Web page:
“A Psalm of Life: Let Us Be Up and Doing”

I thought about posting a biblical poem today, but once again, I was overwhelmed by my choices, so I decided to share Henry Wadsworth Longfellow’s poem, “A Psalm of Life.” I happened across the poem this morning as I was reading through Our Daily Bread: Timeless Wisdom to Nourish the Soul, a gorgeous book I purchased nearly 20 years ago. The book is overflowing with scripture, poetry, and meditations.

Longfellow’s message is timely–life is real and we should live it to the fullest.

A Psalm of Life
Henry Wadsworth Longfellow

What The Heart Of The Young Man Said To The Psalmist.

Tell me not, in mournful numbers,
Life is but an empty dream!
For the soul is dead that slumbers,
And things are not what they seem.

Life is real! Life is earnest!
And the grave is not its goal;
Dust thou art, to dust returnest,
Was not spoken of the soul.

Not enjoyment, and not sorrow,
Is our destined end or way;
But to act, that each to-morrow
Find us farther than to-day.

Art is long, and Time is fleeting,
And our hearts, though stout and brave,
Still, like muffled drums, are beating
Funeral marches to the grave.

In the world’s broad field of battle,
In the bivouac of Life,
Be not like dumb, driven cattle!
Be a hero in the strife!

Trust no Future, howe’er pleasant!
Let the dead Past bury its dead!
Act,— act in the living Present!
Heart within, and God o’erhead!

Lives of great men all remind us
We can make our lives sublime,
And, departing, leave behind us
Footprints on the sands of time;

Footprints, that perhaps another,
Sailing o’er life’s solemn main,
A forlorn and shipwrecked brother,
Seeing, shall take heart again.

Let us, then, be up and doing,
With a heart for any fate;
Still achieving, still pursuing,
Learn to labor and to wait.


About today’s images: Today’s images are from a set of photo cards designed by my photographer/art journalist friend Diane W (midteacher on swap-bot). You have seen Diane’s stunning creations on the blog many times. She sent the photos in a beautifully designed handmade envelope filled with photo goodies and design surprises (like hidden pockets filled with photos, stitching, and butterflies). The set has been sitting in my “to be blogged” bin for nearly two years! The two included here are perfect matches for Wadsworth’s poem. To see what Diane has been up to lately, check out her Instagram page: A Focused Journey.

“I Am Becoming My Mother”

“Flowers of North America” by Lou Paper

Today’s offering comes from Jamaican poet Lorna Goodison. I am currently reading I Am Becoming My Mother, her second collection of poetry. I struggled with the decision over which poem to share. I would have been satisfied with any poem in the book, but was literally torn when it came to works like “Guinea Woman,” “We Are the Women,” and “Garden of the Women Once Fallen.” I was driving myself crazy, so I decided on the one below on the basis that it is the title poem.

“I Am Becoming My Mother” by Lorna Goodison

Yellow/brown woman
fingers smelling always of onion

My mother raises rare blooms
and waters them with tea
her birth waters sang like rivers
my mother is now me

My mother had a linen dress
the colour of sky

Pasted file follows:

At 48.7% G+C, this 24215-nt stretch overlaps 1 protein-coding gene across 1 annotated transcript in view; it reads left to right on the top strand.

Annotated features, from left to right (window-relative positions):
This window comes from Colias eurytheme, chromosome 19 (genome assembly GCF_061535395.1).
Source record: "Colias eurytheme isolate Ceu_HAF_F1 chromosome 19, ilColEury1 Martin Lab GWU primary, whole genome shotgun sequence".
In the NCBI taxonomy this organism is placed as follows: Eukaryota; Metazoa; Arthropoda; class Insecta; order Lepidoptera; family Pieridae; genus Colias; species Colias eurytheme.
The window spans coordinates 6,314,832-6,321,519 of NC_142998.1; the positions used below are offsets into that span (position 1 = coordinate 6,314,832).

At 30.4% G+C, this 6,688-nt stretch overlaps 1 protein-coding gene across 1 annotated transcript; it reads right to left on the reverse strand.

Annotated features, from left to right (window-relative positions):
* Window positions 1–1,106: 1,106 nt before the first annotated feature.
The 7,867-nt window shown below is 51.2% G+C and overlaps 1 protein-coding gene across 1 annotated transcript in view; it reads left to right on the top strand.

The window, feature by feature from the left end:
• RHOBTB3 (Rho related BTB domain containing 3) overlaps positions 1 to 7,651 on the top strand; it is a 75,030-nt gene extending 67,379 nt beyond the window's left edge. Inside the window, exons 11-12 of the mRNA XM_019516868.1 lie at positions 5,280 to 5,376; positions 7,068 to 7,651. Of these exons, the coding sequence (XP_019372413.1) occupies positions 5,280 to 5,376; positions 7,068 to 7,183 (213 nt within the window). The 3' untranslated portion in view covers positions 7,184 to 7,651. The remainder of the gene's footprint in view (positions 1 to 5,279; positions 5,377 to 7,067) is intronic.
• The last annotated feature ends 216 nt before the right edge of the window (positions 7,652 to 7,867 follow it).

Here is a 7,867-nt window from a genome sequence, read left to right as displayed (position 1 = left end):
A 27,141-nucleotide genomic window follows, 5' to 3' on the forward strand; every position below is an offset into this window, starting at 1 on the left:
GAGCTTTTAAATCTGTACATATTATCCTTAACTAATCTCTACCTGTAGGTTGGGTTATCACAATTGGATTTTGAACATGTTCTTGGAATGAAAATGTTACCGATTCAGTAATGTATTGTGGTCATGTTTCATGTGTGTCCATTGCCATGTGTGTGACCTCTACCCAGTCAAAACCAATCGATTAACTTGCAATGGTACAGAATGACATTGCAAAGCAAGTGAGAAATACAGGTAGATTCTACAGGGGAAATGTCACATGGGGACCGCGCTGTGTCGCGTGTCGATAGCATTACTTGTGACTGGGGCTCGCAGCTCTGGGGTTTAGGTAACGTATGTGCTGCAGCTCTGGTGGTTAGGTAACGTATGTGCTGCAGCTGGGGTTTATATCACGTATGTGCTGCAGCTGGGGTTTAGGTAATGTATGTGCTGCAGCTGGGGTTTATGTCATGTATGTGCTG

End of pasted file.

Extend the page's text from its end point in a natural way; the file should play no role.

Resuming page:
and stored lace and damask
tablecloths
to pull shame out of her eye.

I am becoming my mother
brown/yellow woman
fingers smelling always of onions.

I am drawn to Goodison’s writing for a few reasons. Among them the cadence that makes me want to sing rather than just read the words and her masterful use of imagery, which makes the ordinary deeply striking.


About the image: The postcard above came from my swap-bot pal, EricB. I was randomly selected to receive this postcard via a giveaway on Instagram. Yay, me! The postcard was designed by Lou Papers, and was bedecked with even more flowers on the back.

A Boxful of Pooh!

Pooh and friends on the bridge watching as Eeyore floating beneath. Artwork by Susan Alena.

Way back in February—it seems eons ago, right?—I went to my mailbox a few times to find Winnie-the-Pooh goodies. There were envelopes filled with stickers, letters, postcards, tags, bookmarks, and even earrings. I was über busy when most arrived, so I oohed and ahhed over them for a moment and placed them back in their envelopes to enjoy later.

Later came today.

Pooh makes a great themed mail package–as the not one, two, or even three, but the four Pooh packages I received prove.

First came the envelope from Tess E (Vontak on swap-bot) filled with Baby Pooh stickers, washi tape, and note paper.

Aren’t they cute?! I am using these to send letters to a few baby nieces this week. I was supposed to write these letters weeks ago, but life really gets in the way of the fun stuff.

Then, a gorgeous Red Bubble envelope arrived with four Pooh postcards from Geraldine J (NannyDino on swap-bot). [Click an image to view larger]

I thought that was the swap, but a week or two later I received a fun package of even more Pooh goodies from Geraldine. [Click an image to view larger]

The handmade storybook envelope was packed with a Pooh birthday card, homemade stickers, and miniature classic Pooh book covers for crafting–all enclosed in a red polka dot envelope bedecked with Canadian Pooh postage. That’s a wonderful load of Pooh!

Then, surprise! My swap-bot-“Cup and Chaucer”-artist-blogging friend, Holly M sent a handmade tag and card “just because.”

Holly has the neatest Pooh supplies. Check out the stamps and the hand-lettering. Her stamping skills almost inspire me to pull out my rarely [and/or never] used stamps and put them to use. Almost. I really don’t like the cleanup part.

I recall Holly was kind enough to send some adorable Pooh mail a couple of years ago: Holly Art!

Finally, Susan Alena (postmansdaughter on swap-bot) sent a package that floored me.  All of it: